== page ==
According to the South Australian government “The waste levy has progressively increased since its initial introduction.” Resource recovery significantly increased since the implementation of the waste levy Queensland. They reported that from 2 million tonnes in 2003, resource recovery increased to 4 million tonnes in 2016. They also noted that waste sent to landfills saw a decrease of about 29 per cent from 2003 to 2016.
Second, it also funds and supports the local economy. It gives job opportunities, activities to clean up the environment, tax revenue, and other beneficial economic effects.
For every advantage, there is also a disadvantage. Next, we will discuss the negative impacts the waste levy has.
Cons of a Waste Levy
A major negative impact that the waste levy Queenland is that it is a real burden on business – if they can not avoid it through real recycling.
Did you know that every jurisdiction’s waste levy varies? For example, as stated here, it costs 75$ per tonne in Queensland – while in NSW, it costs 143$ per tonne. From these prices, you can see that some jurisdictions have cheaper levies than others and vice-versa.
As a result, some landfill operators unnecessarily transport waste to other jurisdictions to avoid or reduce the hefty levy costs. This has been a huge issue in recent years – with train loads of waste leaving cities like Sydney – travelling all the way north of the border to tip.
Lastly, it negatively encourages some to open up an illegal dumping site. Obviously as the cost of dumping legally increases – the chances of illegal options also arises. This of course can be seen in the area of illegal cigarette sales – as the price of legal cigarettes increases.
The Local Government New South Wales (LGNSW) stated that since the implementation of the waste levy, there have been increasing findings of illegal landfills. Due to the increasing price of the waste levy, some find it better to do illegal means to alleviate the costs of dumping waste to landfills.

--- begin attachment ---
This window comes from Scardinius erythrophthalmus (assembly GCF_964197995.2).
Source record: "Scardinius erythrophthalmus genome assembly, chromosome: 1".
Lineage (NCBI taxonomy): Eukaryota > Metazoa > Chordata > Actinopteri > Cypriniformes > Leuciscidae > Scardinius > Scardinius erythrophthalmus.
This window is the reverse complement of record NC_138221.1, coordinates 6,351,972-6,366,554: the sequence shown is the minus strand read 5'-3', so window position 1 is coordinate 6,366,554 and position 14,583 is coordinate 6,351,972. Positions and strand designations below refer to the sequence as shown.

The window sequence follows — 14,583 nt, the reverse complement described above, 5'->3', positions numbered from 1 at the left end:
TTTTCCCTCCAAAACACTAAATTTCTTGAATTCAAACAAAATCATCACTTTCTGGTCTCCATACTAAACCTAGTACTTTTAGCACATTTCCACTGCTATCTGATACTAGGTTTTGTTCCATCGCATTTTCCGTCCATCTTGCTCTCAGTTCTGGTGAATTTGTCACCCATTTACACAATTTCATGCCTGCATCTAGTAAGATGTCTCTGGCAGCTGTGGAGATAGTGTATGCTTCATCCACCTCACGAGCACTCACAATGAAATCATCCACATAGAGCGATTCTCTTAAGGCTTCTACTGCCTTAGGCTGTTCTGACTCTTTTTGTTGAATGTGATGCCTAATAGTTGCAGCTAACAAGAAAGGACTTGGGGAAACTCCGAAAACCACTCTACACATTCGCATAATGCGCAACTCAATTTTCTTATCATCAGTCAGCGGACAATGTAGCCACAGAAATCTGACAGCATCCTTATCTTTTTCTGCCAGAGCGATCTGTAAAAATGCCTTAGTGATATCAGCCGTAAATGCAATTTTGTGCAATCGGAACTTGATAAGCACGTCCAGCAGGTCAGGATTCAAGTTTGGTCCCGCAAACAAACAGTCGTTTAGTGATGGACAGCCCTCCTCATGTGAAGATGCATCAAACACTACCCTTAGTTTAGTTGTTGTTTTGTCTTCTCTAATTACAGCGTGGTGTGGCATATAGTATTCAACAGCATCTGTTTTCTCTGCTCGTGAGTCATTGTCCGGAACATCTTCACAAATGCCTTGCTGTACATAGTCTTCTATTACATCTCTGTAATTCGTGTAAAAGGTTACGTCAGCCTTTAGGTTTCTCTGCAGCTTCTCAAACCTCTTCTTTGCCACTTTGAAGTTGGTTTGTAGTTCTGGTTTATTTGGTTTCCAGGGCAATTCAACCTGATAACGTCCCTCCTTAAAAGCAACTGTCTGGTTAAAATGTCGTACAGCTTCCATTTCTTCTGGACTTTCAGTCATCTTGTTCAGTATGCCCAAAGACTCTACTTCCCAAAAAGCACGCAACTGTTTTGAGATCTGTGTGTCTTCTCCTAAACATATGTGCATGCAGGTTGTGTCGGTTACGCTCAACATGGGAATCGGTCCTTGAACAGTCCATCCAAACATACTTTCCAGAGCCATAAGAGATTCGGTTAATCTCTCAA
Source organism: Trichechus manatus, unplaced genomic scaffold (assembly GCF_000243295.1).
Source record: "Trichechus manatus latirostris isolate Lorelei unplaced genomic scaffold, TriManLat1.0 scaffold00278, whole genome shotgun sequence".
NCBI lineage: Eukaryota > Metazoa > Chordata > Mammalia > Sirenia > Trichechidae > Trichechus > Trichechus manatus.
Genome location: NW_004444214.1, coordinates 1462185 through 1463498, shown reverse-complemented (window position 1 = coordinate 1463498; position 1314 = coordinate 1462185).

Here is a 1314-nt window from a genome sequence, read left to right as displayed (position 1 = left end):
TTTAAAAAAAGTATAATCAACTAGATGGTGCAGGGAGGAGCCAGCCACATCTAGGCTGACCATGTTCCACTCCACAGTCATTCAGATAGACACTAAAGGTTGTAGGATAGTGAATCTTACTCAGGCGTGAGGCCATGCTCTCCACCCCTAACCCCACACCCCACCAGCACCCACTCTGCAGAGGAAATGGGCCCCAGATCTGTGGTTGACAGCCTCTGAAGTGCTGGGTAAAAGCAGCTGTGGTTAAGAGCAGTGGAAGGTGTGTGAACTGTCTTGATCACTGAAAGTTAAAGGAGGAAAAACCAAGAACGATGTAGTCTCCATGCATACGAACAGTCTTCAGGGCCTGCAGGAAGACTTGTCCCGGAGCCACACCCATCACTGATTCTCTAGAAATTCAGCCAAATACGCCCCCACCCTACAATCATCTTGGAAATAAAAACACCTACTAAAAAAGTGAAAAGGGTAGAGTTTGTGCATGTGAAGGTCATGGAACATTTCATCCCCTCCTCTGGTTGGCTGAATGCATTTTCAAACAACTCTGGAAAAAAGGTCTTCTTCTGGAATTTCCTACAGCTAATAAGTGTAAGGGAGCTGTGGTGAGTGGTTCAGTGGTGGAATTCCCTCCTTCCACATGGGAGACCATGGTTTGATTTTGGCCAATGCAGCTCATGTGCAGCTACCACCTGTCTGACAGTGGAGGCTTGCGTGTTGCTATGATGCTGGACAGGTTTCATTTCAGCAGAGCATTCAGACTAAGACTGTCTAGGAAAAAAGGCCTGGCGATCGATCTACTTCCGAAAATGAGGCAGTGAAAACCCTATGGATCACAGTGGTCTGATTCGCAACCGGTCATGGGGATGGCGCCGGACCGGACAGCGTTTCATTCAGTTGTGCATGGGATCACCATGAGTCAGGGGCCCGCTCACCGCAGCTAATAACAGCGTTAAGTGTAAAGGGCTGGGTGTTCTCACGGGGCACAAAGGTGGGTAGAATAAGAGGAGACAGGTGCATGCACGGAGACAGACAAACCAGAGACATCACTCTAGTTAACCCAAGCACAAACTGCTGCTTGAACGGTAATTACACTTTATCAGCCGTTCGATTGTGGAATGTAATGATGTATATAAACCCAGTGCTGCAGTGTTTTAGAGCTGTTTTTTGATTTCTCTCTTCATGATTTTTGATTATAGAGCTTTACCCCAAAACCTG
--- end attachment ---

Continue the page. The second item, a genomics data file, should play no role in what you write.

To sum it all up, the main cause of the negative effects is the waste levy being too pricey. It continues to increase yearly, with Queensland increasing $5 per tonne yearly; NSW increases $10 per tonne yearly last 2012-2015.
There has been a clear lack of new recycling facilities built due to the levy imposed – for example- we will wait to see what new recycling facilities are built in Queensland following the levy implementation.
One example we have covered in other blogs – is that nappies can be recycled – and are in other countries. They are never recycled in Australia however – as the facilities have not been built. Should this not be a great place to invest the money raised through a levy?
As we have already introduced the pros and cons of having a waste levy Queensland, you may ask yourselves “Does the waste levy actually boost recycling? ”
It makes you wonder a tonne, right? Well, it depends upon how you weigh in the situation. Like any other situations, they always have positives and negatives in them. Whether the objective is really to boost recycling – or to boost State revenue through a hidden tax is up for debate.
You can opt to reduce your cost by boosting your recycling performance.